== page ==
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Deep Sea Pudding made in Japanese port town of Numazu: an edible work of art!

Numazu Port, in central Japan’s Shizuoka Prefecture, was more famous for its seafood dishes and arresting views of Suruga Bay, but ever since photos of a visually striking blue pudding became popular online the port town has become known for its gourmet desserts as well. Japan is famous for its striking desserts, do you remember the transparent water cake? The Numazu Deep Sea Pudding Factory (Numazu Shinkai Purin Kōbō), opened its doors in July of 2018 and managed to make a great first impression with the help of an inspired…

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Kaizō-ji temple and its legends – Japan

Kamakura was the capital and religious center of Japan from the 12th-14th centuries. The city is scattered with medieval Shinto shrines and numerous Buddhist temples, including temple Kaizō-ji, which dates back to 1253. Due to the fact that flowers bloom all year long on its grounds, Kaizō-ji is commonly known as “the Flower Temple”, but it is also popular for its Sokonuke-no-i, a legendary “bottomless well” located in front of the gate. Of course the well is far from bottomless, and it originates from a 13th-century poem written by a…

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Tomino’s hell: the creepy legend of a cursed poetry.

Can some verses hurt someone? A popular Japanese story is about a poem called “Tomino’s Hell” (トミノの地獄). They say that you should only read with your mind, and never out loud. It’s said that the poem became known to modern audiences after Japanese writer and film critic Inuhiko Yomata (also known as Goki Yomata) included it in a book published in 1998 called The Heart Is Like A Rolling Stone (心は転がる石のように). However, the poem itself is much older, having originally been written by Saijo Yaso in his 27th collection of…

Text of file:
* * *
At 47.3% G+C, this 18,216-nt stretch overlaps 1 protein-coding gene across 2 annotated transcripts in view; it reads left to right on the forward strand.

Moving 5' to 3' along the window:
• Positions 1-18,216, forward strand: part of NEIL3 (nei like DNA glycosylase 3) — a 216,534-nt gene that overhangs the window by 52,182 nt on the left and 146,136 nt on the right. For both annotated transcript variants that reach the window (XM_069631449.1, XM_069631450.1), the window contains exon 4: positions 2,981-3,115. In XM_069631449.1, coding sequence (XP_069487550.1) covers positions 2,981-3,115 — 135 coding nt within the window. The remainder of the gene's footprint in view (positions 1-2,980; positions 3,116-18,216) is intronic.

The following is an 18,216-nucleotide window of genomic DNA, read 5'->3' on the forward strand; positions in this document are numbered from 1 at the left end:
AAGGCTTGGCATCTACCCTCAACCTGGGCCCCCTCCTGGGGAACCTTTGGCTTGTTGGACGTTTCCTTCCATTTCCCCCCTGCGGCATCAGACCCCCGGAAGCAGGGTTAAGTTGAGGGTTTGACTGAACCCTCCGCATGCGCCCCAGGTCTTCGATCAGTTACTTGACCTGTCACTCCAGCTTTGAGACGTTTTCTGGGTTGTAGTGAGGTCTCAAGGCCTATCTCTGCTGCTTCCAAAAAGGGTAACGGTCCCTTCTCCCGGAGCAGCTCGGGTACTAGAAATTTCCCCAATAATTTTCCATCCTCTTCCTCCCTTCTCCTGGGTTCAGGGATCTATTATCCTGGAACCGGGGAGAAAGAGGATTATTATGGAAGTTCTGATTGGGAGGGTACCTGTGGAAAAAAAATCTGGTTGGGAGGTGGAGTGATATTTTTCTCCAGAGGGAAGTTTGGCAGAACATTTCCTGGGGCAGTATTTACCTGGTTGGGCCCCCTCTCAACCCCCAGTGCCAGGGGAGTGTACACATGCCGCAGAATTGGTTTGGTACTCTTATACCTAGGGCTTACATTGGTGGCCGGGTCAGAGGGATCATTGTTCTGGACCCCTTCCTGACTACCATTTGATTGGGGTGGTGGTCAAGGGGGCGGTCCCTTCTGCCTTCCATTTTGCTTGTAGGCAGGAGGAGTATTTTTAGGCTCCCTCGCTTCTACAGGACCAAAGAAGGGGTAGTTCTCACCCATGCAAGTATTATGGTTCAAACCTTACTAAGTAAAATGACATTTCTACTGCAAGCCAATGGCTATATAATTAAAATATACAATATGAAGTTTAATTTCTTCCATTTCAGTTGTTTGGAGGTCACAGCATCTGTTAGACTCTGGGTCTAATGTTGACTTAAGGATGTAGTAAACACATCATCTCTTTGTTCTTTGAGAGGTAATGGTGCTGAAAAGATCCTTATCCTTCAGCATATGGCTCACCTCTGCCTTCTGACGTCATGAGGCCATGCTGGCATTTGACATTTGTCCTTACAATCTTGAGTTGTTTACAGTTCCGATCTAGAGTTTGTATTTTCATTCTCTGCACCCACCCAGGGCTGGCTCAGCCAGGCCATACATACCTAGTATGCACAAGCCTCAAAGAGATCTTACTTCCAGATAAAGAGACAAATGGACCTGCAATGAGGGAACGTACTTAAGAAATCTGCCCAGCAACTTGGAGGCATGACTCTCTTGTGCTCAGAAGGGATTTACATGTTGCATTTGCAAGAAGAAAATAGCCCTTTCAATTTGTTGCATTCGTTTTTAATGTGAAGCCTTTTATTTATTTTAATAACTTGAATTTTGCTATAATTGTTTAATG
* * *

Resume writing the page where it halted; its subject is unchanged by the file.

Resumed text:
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#March 9, 1974: the incredible Hiroo Onoda’s One-Man war finally ends

Nearly 30 years after the end of the Second World War Japanese soldier Hiroo Onoda finally surrendered on this day, March 9 1974. His story is curious: he had been waging his own war from a jungle and the mountains. All began in December 1944, when, towards the end of the global conflict, Onoda, an intelligence officer, was sent to Lubang Island in the Philippines. His task was simple: destroy infrastructure on the island and do all he could to thwart enemy attacks. However, when US and Philippine Commonwealth forces…

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Sapporo, Japan: a giant Buddha statue wrapped in a Lavender Hill

In the Makomanai Takino cemetery, in the northern Japanese city of Sapporo, the famous Pritzker Prize-winning architect Tadao Ando, designed a spectacular temple, opened in December 2015. “The aim of this project was to build a prayer hall that would enhance the attractiveness of a stone Buddha sculpted 15 years ago. The site is a gently sloping hill on 180 hectares of lush land belonging to a cemetery. The statue is 13.5 metres tall and weighs 1500 tons. It is made of fine, highly selected solid stone. Until now, the…

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Hinnagami: the spirit that possess japanese dolls and grant their owners any wish

Hinnagami are powerful spirits from Toyama Prefecture, Japan, that live inside in dolls. In Japan dolls take on an important meaning, and this is why once they become old they are not thrown away, because an ancient Japanese belief says that inside the dolls there is a soul. Therefore instead of getting rid of dolls used, the Japanese put them on an altar with the utmost respect. The spirit within the dolls is considered evil, as the Hinnagami are spirits that grant wishes to the families that own the haunted…

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A lost japanese village uncovered in the British Columbia forests

In 2004, a retired forester reached out to Capilano University archaeology professor Bob Muckle about investigating what looked like the remnants of an old logging camp in the forests of British Columbia, Canada. According to North Shore News, each spring for the next 14 years, Muckle took his students there to help him excavate what he now believes was a sort-of-secret Japanese settlement. The site is located on the Lower Seymour Conservation Reserve, about 12 miles (19 kilometers) northeast of Vancouver. It’s approximately the size of a football field and…